The great thing about guest columns on the Beeb’s website is that they allow different voices to give their take on the big events of the moment – voices we might not normally hear, such as this piece by [democrat, arch-Obama supporter and] “social commentator” Nancy Giles. So, instead of the usual left-leaning commentary on the significance of Obama’s win on race relations in the US that we’re used to, the Beeb treats us to some full on left-wing commentary on the significance of Obama’s win on race relations in the US. What a fantastic idea!
With the election finally over, let’s take a moment to review the Beeb’s coverage before we move on. This is possibly one for the train spotters, but it’s important not least because of the Beeb’s claim that individual examples of bias aren’t persuasive as they are trying to achieve balance over time. How the Beeb does so is anyone’s guess, as there’s no evidence they monitor it. However, let’s be radical: let’s assume they’re not lying. So let’s look at the coverage of the election (okay, from the moment Palin was selected) on Justin Webb’s blog. And let’s take with the treatment of Palin. To anticipate a few preliminary objections:
- Why Webb? Well, he’s the North American Editor, so it seems reasonable.
- Why the blog? I don’t think the Beeb’s going to let me have all the tapes of Webb’s broadcast coverage. And, frankly, I don’t want them. But not to worry: we know that the same rules regarding impartiality apply, so the blog entries should, if Webb’s doing his job, present a balanced and impartial view.
- Why Palin? Webb’s blogged on her a lot, which means there’s a decent sample. And she’s someone on which there are significantly differing views, which we should therefore expect to see reflected in the coverage. As Webb puts it, she is immensely grating on those who do not like her, but immensely pleasing to those who do.
So let’s look at the balance:
As for Sarah Palin! Her creationist views are bound to become an issue (can you really have a president who denies basic truths about the world?)
So Webb’s coverage of Palin begins, and with characteristic style – ignoring the fact that, as the Beeb’s admitted, she’s not a creationist, and that she’s not running for president. I’m going to chalk that one up as a negative comment.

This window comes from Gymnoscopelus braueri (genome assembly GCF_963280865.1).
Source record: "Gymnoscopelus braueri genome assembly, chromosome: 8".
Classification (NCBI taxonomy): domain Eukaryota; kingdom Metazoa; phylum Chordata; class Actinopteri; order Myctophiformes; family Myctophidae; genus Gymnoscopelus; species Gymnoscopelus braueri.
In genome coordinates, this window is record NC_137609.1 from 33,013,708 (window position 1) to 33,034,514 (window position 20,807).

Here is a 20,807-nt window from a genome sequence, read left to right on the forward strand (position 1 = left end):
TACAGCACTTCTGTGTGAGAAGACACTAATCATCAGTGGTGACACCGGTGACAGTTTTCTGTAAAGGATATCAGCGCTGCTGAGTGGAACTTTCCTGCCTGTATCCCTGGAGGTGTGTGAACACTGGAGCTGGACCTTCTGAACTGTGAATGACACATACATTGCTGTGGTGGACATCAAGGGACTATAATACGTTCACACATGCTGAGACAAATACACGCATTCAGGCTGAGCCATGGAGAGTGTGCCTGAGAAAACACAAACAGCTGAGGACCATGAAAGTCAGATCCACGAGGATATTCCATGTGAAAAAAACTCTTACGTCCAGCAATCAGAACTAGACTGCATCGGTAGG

However, I’m going to exclude those comments that are neutral – and I’m using the term loosely. Comments such as these:
As well as these posts: on the pregnancy; agreeing she is not the new Eagleton; and his entry about lipstickgate.
So what’s that leave us with? Well, here are the postive comments, such as they are:
- Palins Punches: I liked the parliamentary-style jabs at Obama and they have peppered the news coverage, though I still think she is skating on thin ice.
- America’s Answer to Thatcher: with that quote about being grating or pleasing (I’m trying to be generous)
- Two posts about Palin getting more cheers than McCain: Disappointment? and Regan, Clinton, W and Obama. These really seem like digs at McCain, but let’s give him the benefit of the doubt.
- And an admission that She is not the harbinger of some dark witch-burning retreat into superstition and irrationality.
And on the negative side:
So, on balance, and over time, do you reckon that Webb thinks Palin would have: made a brilliant VP; been an awful one; or do those rules on impartiality and his professionalism make it just impossible to tell?
Radio Five Live discovers (admittedly somewhat late) that there are black conservatives in the United States. Shay of the Booker Rising group blog will be interviewed on the morning show from 9 am. 9 am ? That’s now !
Perhaps one day they could also discover Thomas Sowell, John McWhorter, Walter Williams and a host of others. I guess Larry Elder and Michelle Malkin might be too much for them. I think I did hear Shelby Steele on the BBC – once.
I’m going to go out on a limb and say that the result is historic. As for the BBC’s coverage, well thanks for your comments. Iain Dale was also unimpressed, and as evidence of the Beeb’s standing at home and abroad, here’s an American perspective:
The real fun network of the night was BBC America, which picked up the BBC feed being aired back in England. The coverage played like a good-natured “Idiot’s Guide to the American Election,” with references to such states as “North Hampshire.”
After all the hard work, though, it’s only right that the last word goes to the Beeb. And who better than John Simpson (a troll challenge here: can anyone make a convincing case Simpson might have voted Republican?) :
The United States has seen the biggest transformation in its standing in the world since the election of John Fitzgerald Kennedy in November 1960.
This is a country which has habitually, sometimes irritatingly, regarded itself as young and vibrant, the envy of the world. Often this is merely hype. But there are times when it is entirely true.
With Barack Obama’s victory, one of these moments has arrived…
UPDATE: Iain Dale fleshes out his criticism of the Beeb’s coverage here: references to John Bolton’s outburst, “car crash TV”, and a note that this should be David Dimbleby’s last election make it well worth reading.
So this is it. We’ll soon know whether all the work; all the campaigning; all the speeches; all the infomercials have paid off: Have Webb, Frei and the rest of the Beeb done enough to get their man elected? It’s a big night for students of BBC bias, too. If Obama wins as expected will they be able to hide their glee? If there’s an upset and he loses, will there be tears? There’s 175 BBC staff over there, so too much to cover. Over to you, then…